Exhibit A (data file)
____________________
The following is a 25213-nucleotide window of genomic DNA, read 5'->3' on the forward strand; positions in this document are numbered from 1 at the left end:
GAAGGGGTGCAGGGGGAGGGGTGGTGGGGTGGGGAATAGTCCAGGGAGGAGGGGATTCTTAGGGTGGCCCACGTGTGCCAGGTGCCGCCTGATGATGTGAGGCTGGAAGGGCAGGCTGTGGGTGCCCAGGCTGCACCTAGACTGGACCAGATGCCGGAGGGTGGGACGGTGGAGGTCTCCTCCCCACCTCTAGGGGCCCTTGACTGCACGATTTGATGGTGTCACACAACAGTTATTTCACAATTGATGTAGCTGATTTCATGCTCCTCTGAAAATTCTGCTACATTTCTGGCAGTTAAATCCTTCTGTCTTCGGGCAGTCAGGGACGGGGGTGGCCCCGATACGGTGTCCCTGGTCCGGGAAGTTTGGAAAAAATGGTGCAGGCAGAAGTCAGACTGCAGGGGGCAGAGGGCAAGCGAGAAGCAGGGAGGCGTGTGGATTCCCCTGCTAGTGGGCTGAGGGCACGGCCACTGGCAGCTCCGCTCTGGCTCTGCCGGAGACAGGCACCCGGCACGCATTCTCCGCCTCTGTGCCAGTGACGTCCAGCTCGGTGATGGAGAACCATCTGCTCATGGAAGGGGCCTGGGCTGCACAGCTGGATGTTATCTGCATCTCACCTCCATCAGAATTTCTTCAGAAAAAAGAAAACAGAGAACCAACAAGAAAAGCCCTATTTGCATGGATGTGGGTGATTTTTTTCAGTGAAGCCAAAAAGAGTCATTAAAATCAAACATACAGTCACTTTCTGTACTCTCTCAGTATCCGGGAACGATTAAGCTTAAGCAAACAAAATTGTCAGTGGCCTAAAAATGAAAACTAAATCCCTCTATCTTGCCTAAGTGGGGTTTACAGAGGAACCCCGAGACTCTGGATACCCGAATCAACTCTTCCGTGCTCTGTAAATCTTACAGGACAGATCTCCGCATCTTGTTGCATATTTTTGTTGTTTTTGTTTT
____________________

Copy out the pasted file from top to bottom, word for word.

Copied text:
The following is a 25213-nucleotide window of genomic DNA, read 5'->3' on the forward strand; positions in this document are numbered from 1 at the left end:
GAAGGGGTGCAGGGGGAGGGGTGGTGGGGTGGGGAATAGTCCAGGGAGGAGGGGATTCTTAGGGTGGCCCACGTGTGCCAGGTGCCGCCTGATGATGTGAGGCTGGAAGGGCAGGCTGTGGGTGCCCAGGCTGCACCTAGACTGGACCAGATGCCGGAGGGTGGGACGGTGGAGGTCTCCTCCCCACCTCTAGGGGCCCTTGACTGCACGATTTGATGGTGTCACACAACAGTTATTTCACAATTGATGTAGCTGATTTCATGCTCCTCTGAAAATTCTGCTACATTTCTGGCAGTTAAATCCTTCTGTCTTCGGGCAGTCAGGGACGGGGGTGGCCCCGATACGGTGTCCCTGGTCCGGGAAGTTTGGAAAAAATGGTGCAGGCAGAAGTCAGACTGCAGGGGGCAGAGGGCAAGCGAGAAGCAGGGAGGCGTGTGGATTCCCCTGCTAGTGGGCTGAGGGCACGGCCACTGGCAGCTCCGCTCTGGCTCTGCCGGAGACAGGCACCCGGCACGCATTCTCCGCCTCTGTGCCAGTGACGTCCAGCTCGGTGATGGAGAACCATCTGCTCATGGAAGGGGCCTGGGCTGCACAGCTGGATGTTATCTGCATCTCACCTCCATCAGAATTTCTTCAGAAAAAAGAAAACAGAGAACCAACAAGAAAAGCCCTATTTGCATGGATGTGGGTGATTTTTTTCAGTGAAGCCAAAAAGAGTCATTAAAATCAAACATACAGTCACTTTCTGTACTCTCTCAGTATCCGGGAACGATTAAGCTTAAGCAAACAAAATTGTCAGTGGCCTAAAAATGAAAACTAAATCCCTCTATCTTGCCTAAGTGGGGTTTACAGAGGAACCCCGAGACTCTGGATACCCGAATCAACTCTTCCGTGCTCTGTAAATCTTACAGGACAGATCTCCGCATCTTGTTGCATATTTTTGTTGTTTTTGTTTT